Contributing to Open Source Software with Project KEDA

By | November 23, 2020


This post explains my latest experience in contributing to open source software with project KEDA.
Last week, the KEDA team have accepted and merged a Pull Request I created to support Pod Identity in the Event Hub scaler. @Simon Wight, an amazing community person, encouraged me to write about my experience (cheers for the nudge Simon :)), and this post is that.

I will explain how it all started, what I did to get it done, and all the fun and challenges that happened during that.

How it all started

My relation with KEDA started in mid 2019, I think it was a presentation by Jeff Hollan. At that time I was already working with Kubernetes, and I was already familiar Azure Functions. I have always been curious about scaling, whether it was Azure Functions or Containers, and KEDA came to complete this missing piece.

This explains the “interest” part of the contribution story, because no one can contribute to open source project, and give from their own time, unless the project is of interest to them. You need this spark to keep you going, because it’s not easy and at some point you WILL suspect yourself and say: “Oh man why am I doing this?!”.

Later in the year, I also was interested in learning Go, and this brought me closer to the idea that I can contribute to a project like KEDA.

One Step at a Time

The Pull Request (PR) that sparked this post was not my first contribution to KEDA, but it is definitely the biggest up until the moment of writing these words. I had to go by smaller steps, otherwise I would have been frustrated and left the thing from the beginning. So how did it start?

Understanding The Code, and Contributing Docs

Before I had the intention to contribute KEDA, I was curious to understand how it works. I have always believed that in order to use a tool efficiently, you have to go one level of abstraction deeper, and if I wanted to understand how KEDA works then I need to check out the code.

So I did that! I cloned the code, and I started examining it, trying to understand it. This didn’t only give me an advantage of understanding KEDA, it was a very good way to learn Go itself. It’s worth mentioning here that I didn’t even try to build it; I didn’t have the intention to contribute at that moment and I didn’t want to go through the hassle of installing the prerequisites.

Ater I became comfortable with how it works, I noticed that there are gaps in the documentation that are key to using KEDA in its full potential. So I decided to contribute to the documentation. I created my first PR to the docs, explaining how to write your own External Scaler.

This had two major benefits that helped in my future PRs:

1. I became familiar with the maintainers

I joined the KEDA Slack channel and had a couple of conversations with the maintainers on what is missing and what I intended to cover. This created a connection with the maintainers and allowed them, and myself, to understand the expectations, their method, and way of thinking. In my case the maintainers were: Tom KerkhoveZbynek Roubalik, and Ahmed ElSayed who are FANTASTIC people; they are helpful, encouraging, and appreciating, kudos to them!

2. I know more about the code now

After that, I was in a much better position to contribute code, I know how things work, in general, I know where to find code and how to navigate it.

This also put me in a good position to speak about it in user groups and conferences, and even give workshops.

In addition to that, I started writing an External Scaler live on Twitch. External Scalers are not part of KEDA’s binaries; they are an independent deployments that uses gRPC to communicate with KEDA.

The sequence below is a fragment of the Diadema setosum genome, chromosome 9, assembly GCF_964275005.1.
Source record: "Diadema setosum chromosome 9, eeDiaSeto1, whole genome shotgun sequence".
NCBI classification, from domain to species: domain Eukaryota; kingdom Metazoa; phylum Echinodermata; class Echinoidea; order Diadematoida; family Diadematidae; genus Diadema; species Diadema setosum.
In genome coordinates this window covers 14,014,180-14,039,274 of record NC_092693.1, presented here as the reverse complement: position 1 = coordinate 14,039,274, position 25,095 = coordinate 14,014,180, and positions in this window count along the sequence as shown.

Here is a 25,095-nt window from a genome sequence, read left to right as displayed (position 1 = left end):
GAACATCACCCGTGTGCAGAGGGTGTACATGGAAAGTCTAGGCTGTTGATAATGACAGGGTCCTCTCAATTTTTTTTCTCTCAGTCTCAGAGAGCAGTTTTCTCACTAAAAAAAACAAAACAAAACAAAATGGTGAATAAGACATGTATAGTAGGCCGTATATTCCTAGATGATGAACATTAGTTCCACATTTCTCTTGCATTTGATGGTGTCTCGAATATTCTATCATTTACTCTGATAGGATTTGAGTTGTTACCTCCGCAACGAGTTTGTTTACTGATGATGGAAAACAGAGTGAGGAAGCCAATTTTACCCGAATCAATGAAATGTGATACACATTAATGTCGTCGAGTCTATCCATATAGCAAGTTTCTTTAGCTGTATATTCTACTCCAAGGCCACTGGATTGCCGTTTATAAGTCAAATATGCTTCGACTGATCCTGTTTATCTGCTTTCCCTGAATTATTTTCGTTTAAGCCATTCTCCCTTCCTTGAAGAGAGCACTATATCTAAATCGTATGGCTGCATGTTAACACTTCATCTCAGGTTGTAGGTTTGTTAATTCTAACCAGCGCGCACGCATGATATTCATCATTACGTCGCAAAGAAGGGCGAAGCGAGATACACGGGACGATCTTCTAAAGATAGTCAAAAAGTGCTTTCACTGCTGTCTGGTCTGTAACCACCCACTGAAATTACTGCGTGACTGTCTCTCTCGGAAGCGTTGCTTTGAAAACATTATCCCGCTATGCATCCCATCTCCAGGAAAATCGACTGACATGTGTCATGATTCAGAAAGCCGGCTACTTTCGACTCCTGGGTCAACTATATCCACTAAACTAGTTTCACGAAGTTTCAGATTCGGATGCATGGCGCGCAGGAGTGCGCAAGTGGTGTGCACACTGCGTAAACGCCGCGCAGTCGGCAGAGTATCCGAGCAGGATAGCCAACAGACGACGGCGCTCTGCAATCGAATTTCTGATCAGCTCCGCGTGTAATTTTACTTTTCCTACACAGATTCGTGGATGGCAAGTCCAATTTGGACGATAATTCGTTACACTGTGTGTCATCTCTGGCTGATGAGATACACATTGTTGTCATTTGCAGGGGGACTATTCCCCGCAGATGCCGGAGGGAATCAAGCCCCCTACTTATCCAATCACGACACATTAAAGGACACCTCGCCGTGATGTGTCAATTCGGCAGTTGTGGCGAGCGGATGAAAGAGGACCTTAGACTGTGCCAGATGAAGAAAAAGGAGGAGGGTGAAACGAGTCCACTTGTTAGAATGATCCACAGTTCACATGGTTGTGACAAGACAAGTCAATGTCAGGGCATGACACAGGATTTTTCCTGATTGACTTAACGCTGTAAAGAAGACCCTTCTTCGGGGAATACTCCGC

All of this increased my bond with the project.

Contributing The First Lines of Code

This is where things get harder, but also more exciting!

Let’s just build it for now!

I already have cloned the repository, and already navigated it, now it’s time to run it. I didn’t want to do anything except a successful build and deployment; if I do these two successfully, I would have finished more than two thirds my way towards the first commit!

The reason is that there can be a lot of things that go wrong, even for such a simple task. You are setting a new environment from scratch, and making sure all the prerequisites and dependencies are installed the right way with the right version.

Reading the Contribution guide

So I read the contribution guide, this is where you should start with any OSS you want to contribute to. Rather than fighting your way by “discovering” code, reading the contribution guide will show you at least the entry point. (Dah! but we also don’t read manuals to set up a washing machine, do we now!)

However, the documentation was not complete at that time, and I had to do some discovery in order to have a successful build and deployment, and the right place for that discovery was the Makefile (or the build script in other repos).

Following the Contribution guide, and wiggling my way through reading the Makefile, I managed to have a successful build and local deployment. This was another opportunity to contribute to the documentation, and I did (along with other stuff).

Finding the smallest code contribution possible

Ok, now I am ready! I want to find the smallest contribution that doesn’t require a lot of effort or knowledge. The easiest way to find that out is to search for bugs in the repo’s Issues.

Why a bug? because solving bugs is like solving a jigsaw puzzle that is already very close to being completed; a lot of the pieces are already there, you just need to fit the last couple of ones. Also, the expectation is very clear; this is why maintainers classify it as a bug, so achieving the result should be straight forward.

For my luck, when I was trying to run my deployment locally, I was using an sample that had a bug already! I thought it was something I did, so I searched for it in the repo’s Issues, and I found that someone already reported it, perfect! It seems it’s a legitimate bug, and maybe I should try solving it.

So I rolled my sleaves, opened the code, searched for that error string in the code, and found it. Traversing it back, I understood what the problem was, and thus the solution was relatively simple.

Code contribution workflow, and creating the PR

So what does the code change workflow look like?

Structure of Repositories

This will depend on how comfortable you are with Git, but I do the following:

  1. Fork the repo to my GitHub account
  2. Clone my new fork to my disk (name the remote “eashi”)
  3. Add the original repo as another remote “origin”. So by now I have two remotes: “origin” from the remote repo, and “eashi” that is my fork. (you can swap the names, up to you)
  4. Create a branch for the new code
  5. Push the new branch to my repo
  6. Create a PR from the new branch in “eashi” to the “main” branch in the “origin” repo.
  7. After the maintainers merge the PR to the “main” branch in the project, I pull from the “main” in “origin” to the “main” branch in “eashi”.